High elevation deck attached to a brick house


Looking to add an extra level of intrigue and beauty to your backyard deck? Consider building a cantilever deck. A cantilever deck is a great way to expand your outdoor living space and take advantage of views that would be unavailable with a traditional deck.

But before you start planning your cantilever masterpiece, there are a few things you need to know about cantilever framing and overhang rules. This article will discuss the basics of cantilevered decks and help you see how this type of deck is right for you.

What is a Cantilever Deck?

A cantilever deck is a type of deck that is supported by joists that extend from the house over a beam. It allows the deck to have an overhang, which can be used for shading or decoration. Cantilevered decks are usually built with stronger materials than other types of decks since they need to support the weight of the overhang.

A cantilevered deck is an excellent way to add extra space to your home without building an entirely new addition. Cantilevers can also be used for aesthetic purposes, such as creating a covered porch or extending your home’s roof. It’s important to consider the back span of the cantilevered portion of the deck. The back span is the distance from the ledger to the beam.

Advantages of Cantilevering a Deck

There are many benefits of cantilever decks over traditional decks, which make it a perfect option for you. Here are the advantages of cantilever decks:

  • Increased size: You can have a larger deck without worrying about the weight-bearing capacity. Among the key benefits of cantilever decks is the additional space even when your yard is small.
  • Better aesthetics: Cantilevered decks have a sleek, modern look that is perfect for your home.

What to Consider Before Building a Cantilever Deck

Deck Cantaliever


Building a cantilever deck is a perfect way to add outdoor living space to your home. But there are a few things you need to know about cantilever framing and overhang rules before you get started.

  • Deck framing cantilever: As in other decks, Cantilever decks are built by attaching the deck joists to the house framing with hangers. A cantilever has a joist that attaches to the house and then overhangs a beam to achieve a larger platform without moving the posts. The joist used is similar to that in a flush beam application and thus is of the same strength.
  • Cantilever: The cantilever is the overhang of the deck beyond the supporting beam. The 1/3 rule is among the common theories applied in the industry but it is not a building code. According to this rule, for every foot of joist length from the house to the beam, there can only be 1/3 of that amount overhang the beam. Since it is not a code, you need to consult with your local jurisdiction to verify the code in your area to understand how far to cantilever based on the joist type. 
  • Overhang: The overhang of the deck is the part of the deck that extends beyond the beam. The overhang depends on the joist size, for instance, it can be two feet to provide adequate shade and protection from the elements. However, the size depends on the area and desired effect.

Deck Material

The decking material is not taken into consideration when determining whether a joist can cross a beam. A joist that is cantilevered past a beam might have its top covered in composite, PVC, redwood, or cedar. None of these materials affect the length that the joist can project past the beam. However, when a concrete slab is put on top of the deck frame, weight is taken into account. The cantilever of the joist material is then estimated based on the weight, by an engineer.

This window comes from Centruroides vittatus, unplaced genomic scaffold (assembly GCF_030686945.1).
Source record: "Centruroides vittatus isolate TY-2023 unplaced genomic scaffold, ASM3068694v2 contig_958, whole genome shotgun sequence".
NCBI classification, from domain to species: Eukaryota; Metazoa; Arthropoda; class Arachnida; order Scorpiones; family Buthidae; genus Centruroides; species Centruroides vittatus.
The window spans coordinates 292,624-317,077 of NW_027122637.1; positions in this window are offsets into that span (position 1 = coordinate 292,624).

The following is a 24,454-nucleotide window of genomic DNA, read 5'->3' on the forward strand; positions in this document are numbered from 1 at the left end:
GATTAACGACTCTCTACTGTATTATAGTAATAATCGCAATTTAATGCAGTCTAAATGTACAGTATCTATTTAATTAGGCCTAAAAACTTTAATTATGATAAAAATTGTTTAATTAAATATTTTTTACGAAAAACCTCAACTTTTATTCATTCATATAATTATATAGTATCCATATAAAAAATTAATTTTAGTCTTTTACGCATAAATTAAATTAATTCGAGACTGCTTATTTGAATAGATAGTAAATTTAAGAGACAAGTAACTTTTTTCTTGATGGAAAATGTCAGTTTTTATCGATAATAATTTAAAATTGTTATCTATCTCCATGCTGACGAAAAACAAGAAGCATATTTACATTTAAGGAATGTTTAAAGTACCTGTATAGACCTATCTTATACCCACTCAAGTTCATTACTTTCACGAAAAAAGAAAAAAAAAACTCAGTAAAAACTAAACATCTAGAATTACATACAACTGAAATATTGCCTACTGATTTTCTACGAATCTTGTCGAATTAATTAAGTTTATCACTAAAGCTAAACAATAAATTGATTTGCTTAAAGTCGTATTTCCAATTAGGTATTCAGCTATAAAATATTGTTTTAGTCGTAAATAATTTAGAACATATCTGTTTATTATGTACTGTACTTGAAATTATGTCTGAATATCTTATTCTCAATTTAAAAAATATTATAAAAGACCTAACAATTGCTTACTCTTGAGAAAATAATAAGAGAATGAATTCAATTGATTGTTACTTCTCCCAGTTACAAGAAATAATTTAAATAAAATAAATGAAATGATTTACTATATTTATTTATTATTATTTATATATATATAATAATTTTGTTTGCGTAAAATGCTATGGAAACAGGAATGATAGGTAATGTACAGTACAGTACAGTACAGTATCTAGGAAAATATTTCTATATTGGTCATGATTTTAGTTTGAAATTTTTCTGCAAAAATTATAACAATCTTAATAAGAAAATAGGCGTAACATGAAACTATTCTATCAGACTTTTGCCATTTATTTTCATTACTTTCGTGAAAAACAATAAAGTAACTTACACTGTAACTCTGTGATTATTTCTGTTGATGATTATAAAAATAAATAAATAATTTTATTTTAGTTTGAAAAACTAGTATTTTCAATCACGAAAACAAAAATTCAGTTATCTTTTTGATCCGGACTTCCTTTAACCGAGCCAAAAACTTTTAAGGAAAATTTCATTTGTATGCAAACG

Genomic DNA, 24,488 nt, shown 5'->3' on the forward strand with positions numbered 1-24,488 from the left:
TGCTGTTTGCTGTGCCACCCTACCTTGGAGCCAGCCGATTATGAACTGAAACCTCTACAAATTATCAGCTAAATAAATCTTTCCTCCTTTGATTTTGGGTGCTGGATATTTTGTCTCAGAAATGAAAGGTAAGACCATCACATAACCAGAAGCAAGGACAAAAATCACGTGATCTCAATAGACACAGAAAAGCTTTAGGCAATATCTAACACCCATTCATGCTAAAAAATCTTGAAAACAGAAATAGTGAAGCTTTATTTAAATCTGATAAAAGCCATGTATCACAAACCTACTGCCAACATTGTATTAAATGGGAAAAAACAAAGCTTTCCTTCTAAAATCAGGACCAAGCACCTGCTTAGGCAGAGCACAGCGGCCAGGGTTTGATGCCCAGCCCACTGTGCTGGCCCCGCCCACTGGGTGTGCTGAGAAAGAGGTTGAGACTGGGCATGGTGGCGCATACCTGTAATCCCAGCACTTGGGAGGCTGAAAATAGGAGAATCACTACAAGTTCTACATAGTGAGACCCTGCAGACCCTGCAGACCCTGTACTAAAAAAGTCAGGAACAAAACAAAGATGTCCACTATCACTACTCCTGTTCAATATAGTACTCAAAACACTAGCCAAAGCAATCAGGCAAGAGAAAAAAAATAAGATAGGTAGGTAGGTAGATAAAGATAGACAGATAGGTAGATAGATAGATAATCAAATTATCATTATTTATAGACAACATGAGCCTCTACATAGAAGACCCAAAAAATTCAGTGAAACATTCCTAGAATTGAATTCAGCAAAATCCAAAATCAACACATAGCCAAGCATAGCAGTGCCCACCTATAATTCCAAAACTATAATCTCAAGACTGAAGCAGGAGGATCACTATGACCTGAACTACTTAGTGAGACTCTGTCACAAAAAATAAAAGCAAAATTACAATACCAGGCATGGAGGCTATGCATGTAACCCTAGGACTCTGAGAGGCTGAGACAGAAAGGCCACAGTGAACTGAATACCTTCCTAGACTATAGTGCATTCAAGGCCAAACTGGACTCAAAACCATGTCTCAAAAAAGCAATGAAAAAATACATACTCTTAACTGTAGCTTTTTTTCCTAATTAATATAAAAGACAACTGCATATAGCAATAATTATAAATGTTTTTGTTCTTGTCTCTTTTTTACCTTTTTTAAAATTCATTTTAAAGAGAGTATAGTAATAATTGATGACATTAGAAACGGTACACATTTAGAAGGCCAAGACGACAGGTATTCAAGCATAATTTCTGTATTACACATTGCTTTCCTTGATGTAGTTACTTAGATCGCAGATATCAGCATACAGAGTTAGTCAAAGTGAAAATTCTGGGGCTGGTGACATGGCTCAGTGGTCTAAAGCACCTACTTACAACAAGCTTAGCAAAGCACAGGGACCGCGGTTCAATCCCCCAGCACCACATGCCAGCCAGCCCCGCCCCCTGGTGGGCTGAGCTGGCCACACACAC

Deck Ledger Attachment

A house with a cantilevered framing hinders the attachment of a deck ledger to the rim joist. The International Residential Code prohibits attaching deck ledgers to the rim joists of cantilevered floors. It is therefore not possible to fasten a deck ledger to a cantilevered building frame.

Design & Structural Support

It’s important to consider the design and structural support of the cantilevered portion. When building a cantilever deck, you need to take into account the size of the joists and the back span. The back span is the distance from the beam to the ledger. The cantilever framing needs to be strong enough to support the weight of the deck and the people on it.

How Far Can A Deck Be Cantilevered?

Example of a cantilever deck


The distance your joists can safely cantilever or overhang a drop beam is determined by the size of the joists, the wood type and grade of the lumber and the spacing between joists. Many building departments limit joist cantilevers to 24″ maximum. Generally, you should use at least five framing nails to attach the rim joist to the ends of your joists. It’s highly recommended to always contact your local code department to ensure all code and safety requirements are being met before building any decking structure.

The American Wood Council states that cantilevers are limited to 1/4 the span of the joists.

 Joist Spacing (o.c.)    12″ 16″ 24″ 
 Species  Size  Allowable Overhang
 Southern Pine  2×6 1′-0″ 1′-1″ 1′-4″
 2×8 1′-10″  2′-0″  2′-4″
 2×10  3′-1″ 3′-5″ 2′-10″
 2×12 4′-6″ 4′-2″ 3′-4″

 Douglas Fir-Larch,



 2×6 11″ 1′-0″ 1′-2″
2×8  1′-8″ 1′-10″ 2′-2″
2×10  2′-10″ 3′-2″ 2′-9″
2×12  4′-4″ 3′-11″  3′-3″


Western Cedars,

Poderosa Pine, Red Pine

 2×6 9″ 10″ 11″
2×8  1′-5″  1′-7″ 1′-9″
 2×10 2′-5″ 2′-7″ 2′-8″
 2×12 3′-7″  3′-9″ 3′-1″

Get Started On Your Cantilevered Deck Project

Now that you have a better understanding of deck cantilevers and their benefits, you can move forward confidently with your cantilever deck project. Find a contractor or shop for decking materials near you to get started.